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AP reporter finds bodies in Malian desert

Associated Press

Associated Press West Africa bureau chief Rukmini Callimachi and her colleagues spent six months tracking down “what we would rather not have found: six bodies in the desert, including that of a 70-year-old grandfather who had become a symbol of the killings,” she writes.

There have been many reports of the Malian military’s involvement in the disappearance of Arab or Tuareg people after it reclaimed control of the country’s north from an occupation led by Al-Qaida. Callimachi was following a story she’d heard about a man named “Vieux” Ali Ould Kabbad who’d disappeared.

A source in Mali’s military pointed Callimachi toward two bodies. A shepherd led her to two more.… Read more

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Swedish journalists abducted in Syria may have lacked proper visas

The Local | Associated Press

Swedish journalists Magnus Falkehed and Niclas Hammarström “are experienced journalists and they know that they cannot move about in a regime-controlled area without a visa,” Kassem Hamadé, a reporter for the Swedish newspaper Expressen, tells The Local. Falkehed and Hammarström were abducted Saturday as they tried to leave Syria.… Read more

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Journalist James Foley in 2011 (AP Photo/Steven Senne, File)

James Foley has been missing for a year

GlobalPost | Committee to Protect Journalists | Associated Press | The Daily Northwestern | The Atlantic

Friday marked one year since American freelance journalist James Foley went missing in Syria.

“In order to preserve the security of our investigation, we’ve been unable to share much detailed information with the public or even with the GlobalPost family,” writes Philip Balboni, GlobalPost’s CEO and president. “But please know that our search for Jim has not slowed and that there are important leads being actively pursued even at this moment.”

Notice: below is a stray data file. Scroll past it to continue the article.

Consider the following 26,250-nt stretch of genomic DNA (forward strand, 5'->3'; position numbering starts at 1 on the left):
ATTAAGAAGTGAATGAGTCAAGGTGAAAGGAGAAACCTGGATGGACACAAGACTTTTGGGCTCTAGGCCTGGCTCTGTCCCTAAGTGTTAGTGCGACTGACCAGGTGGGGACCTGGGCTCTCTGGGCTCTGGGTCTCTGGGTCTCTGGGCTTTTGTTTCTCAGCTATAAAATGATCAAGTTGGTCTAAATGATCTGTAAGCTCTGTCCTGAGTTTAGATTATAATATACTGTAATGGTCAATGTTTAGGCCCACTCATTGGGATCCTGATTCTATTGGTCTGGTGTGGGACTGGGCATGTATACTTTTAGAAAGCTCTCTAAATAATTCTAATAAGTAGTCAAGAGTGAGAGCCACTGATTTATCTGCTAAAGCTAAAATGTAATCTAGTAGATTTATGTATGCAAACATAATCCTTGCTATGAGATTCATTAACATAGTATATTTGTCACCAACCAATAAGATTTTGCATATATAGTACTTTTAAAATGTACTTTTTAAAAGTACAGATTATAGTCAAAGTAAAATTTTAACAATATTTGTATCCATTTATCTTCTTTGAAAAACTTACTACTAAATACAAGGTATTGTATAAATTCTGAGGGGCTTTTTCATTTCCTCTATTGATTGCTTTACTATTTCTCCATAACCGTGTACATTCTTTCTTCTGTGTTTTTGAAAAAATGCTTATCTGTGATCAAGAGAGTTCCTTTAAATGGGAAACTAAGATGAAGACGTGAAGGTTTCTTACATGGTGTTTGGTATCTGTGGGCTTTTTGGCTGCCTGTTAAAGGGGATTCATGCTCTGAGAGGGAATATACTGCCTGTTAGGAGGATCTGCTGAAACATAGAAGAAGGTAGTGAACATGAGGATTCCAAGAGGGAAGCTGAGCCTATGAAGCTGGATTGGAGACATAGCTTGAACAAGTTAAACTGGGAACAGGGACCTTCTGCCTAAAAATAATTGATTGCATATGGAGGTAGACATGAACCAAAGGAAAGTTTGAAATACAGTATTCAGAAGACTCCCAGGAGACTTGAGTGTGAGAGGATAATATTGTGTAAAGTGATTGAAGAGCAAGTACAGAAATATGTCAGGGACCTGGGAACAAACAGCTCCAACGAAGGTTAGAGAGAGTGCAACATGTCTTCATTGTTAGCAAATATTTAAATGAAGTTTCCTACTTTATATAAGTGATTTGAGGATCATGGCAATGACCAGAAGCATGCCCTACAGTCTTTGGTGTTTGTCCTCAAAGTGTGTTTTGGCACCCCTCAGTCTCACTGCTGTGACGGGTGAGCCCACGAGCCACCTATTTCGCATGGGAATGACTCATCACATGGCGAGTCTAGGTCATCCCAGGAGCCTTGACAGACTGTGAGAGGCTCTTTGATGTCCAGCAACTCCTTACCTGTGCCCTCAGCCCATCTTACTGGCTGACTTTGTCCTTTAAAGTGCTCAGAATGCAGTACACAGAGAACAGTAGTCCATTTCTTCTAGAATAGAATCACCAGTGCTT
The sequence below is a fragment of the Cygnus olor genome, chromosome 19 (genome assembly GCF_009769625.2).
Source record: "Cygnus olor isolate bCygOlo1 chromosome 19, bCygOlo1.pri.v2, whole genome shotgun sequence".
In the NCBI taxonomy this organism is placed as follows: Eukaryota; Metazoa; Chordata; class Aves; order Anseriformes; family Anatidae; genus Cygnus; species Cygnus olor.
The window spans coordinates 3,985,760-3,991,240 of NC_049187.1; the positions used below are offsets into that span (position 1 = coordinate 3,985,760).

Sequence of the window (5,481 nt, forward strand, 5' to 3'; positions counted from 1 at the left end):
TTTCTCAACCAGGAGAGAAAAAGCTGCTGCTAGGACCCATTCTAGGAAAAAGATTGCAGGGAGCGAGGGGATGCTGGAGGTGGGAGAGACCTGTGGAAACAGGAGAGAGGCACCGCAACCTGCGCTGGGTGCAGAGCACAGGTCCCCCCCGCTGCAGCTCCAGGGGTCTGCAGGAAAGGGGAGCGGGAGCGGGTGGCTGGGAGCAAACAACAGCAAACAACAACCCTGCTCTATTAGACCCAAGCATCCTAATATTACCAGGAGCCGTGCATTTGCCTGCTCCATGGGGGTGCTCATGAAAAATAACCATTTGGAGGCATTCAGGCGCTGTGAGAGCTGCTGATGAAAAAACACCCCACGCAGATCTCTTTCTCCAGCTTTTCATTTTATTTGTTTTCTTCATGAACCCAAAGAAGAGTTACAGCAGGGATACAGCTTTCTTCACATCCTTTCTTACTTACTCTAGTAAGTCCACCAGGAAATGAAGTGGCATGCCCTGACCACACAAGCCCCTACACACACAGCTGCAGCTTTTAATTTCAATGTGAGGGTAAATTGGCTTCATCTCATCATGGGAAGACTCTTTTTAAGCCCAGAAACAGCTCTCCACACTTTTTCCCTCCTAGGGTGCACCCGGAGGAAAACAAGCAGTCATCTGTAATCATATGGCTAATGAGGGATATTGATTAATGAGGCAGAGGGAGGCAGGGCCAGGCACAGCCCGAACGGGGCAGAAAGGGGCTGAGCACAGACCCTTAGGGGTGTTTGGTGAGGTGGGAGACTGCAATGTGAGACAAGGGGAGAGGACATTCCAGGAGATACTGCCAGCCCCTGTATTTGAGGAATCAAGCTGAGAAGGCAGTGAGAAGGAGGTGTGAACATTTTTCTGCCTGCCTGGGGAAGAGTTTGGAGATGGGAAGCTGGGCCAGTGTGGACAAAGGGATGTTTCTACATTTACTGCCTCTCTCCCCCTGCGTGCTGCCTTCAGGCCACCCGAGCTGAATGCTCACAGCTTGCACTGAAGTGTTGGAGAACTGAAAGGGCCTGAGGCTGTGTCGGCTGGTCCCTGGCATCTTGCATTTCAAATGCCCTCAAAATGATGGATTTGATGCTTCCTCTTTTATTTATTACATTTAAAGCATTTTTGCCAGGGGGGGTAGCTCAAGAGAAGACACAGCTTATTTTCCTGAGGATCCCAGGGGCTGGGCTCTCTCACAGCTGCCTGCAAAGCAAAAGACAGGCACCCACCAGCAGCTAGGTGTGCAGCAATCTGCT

Foley in 2011 (AP Photo/Steven Senne, File)
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Occupy Oakland

Journalists under attack: Pros offer safety advice

Look at this page on the Committee to Protect Journalists’ website and feel a pain in your gut. The site documents the 45 journalists who have been killed on the job worldwide this year. Most were covering human rights, politics and/or crime when they died.

If you think the only journalists who face danger on the job are those working in Syria or Egypt, you’re wrong. Last week, WDAZ reporter Adam Ladwig was attacked by three people while covering a fire. Last month, a woman attacked a WUSA9 crew. A CBS2/KCAL9 reporter and photojournalist were attacked while covering the Zimmerman verdict protests in July. In August, Poynter.org told you about the San Francisco area attacks on news crews. In a six-week period, thieves attacked journalists six times, targeting cameras, computers and tripods and taking gear at gunpoint in at least one case.… Read more